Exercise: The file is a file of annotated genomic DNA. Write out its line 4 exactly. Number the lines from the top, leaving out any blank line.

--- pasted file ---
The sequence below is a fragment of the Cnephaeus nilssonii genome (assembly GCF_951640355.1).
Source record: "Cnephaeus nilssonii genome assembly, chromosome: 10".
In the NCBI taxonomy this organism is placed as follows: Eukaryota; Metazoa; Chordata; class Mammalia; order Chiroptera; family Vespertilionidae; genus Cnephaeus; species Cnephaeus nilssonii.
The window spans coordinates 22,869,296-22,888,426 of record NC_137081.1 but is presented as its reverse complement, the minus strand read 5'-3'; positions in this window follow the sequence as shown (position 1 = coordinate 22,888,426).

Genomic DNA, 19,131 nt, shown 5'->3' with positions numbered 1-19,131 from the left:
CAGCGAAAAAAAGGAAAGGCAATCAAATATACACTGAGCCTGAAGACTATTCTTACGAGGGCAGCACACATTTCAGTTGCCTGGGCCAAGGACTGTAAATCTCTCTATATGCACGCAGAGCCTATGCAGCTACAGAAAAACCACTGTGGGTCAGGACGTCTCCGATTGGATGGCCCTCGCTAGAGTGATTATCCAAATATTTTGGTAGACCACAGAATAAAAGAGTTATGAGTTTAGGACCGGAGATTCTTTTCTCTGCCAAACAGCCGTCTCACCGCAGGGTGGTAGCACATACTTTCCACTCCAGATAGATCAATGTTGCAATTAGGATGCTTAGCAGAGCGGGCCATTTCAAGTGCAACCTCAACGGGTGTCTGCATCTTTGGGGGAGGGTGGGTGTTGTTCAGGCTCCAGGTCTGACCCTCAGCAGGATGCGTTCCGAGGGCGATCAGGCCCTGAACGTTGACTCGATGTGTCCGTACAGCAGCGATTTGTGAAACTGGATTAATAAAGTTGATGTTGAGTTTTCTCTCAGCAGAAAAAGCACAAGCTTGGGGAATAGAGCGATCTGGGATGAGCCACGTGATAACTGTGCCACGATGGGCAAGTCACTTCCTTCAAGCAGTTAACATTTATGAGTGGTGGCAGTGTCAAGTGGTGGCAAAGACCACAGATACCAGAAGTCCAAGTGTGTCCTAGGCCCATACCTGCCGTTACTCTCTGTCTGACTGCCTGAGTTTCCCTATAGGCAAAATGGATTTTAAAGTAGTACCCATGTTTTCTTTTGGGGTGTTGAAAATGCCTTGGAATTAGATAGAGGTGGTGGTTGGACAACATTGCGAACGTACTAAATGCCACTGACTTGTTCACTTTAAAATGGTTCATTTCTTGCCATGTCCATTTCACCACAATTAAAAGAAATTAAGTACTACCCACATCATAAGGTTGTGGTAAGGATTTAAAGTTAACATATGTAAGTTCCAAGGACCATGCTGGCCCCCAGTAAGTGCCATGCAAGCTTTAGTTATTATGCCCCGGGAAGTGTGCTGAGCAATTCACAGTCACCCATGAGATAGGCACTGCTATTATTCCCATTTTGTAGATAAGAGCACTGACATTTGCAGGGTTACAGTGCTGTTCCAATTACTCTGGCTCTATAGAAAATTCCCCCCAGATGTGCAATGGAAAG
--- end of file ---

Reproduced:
The window spans coordinates 22,869,296-22,888,426 of record NC_137081.1 but is presented as its reverse complement, the minus strand read 5'-3'; positions in this window follow the sequence as shown (position 1 = coordinate 22,888,426).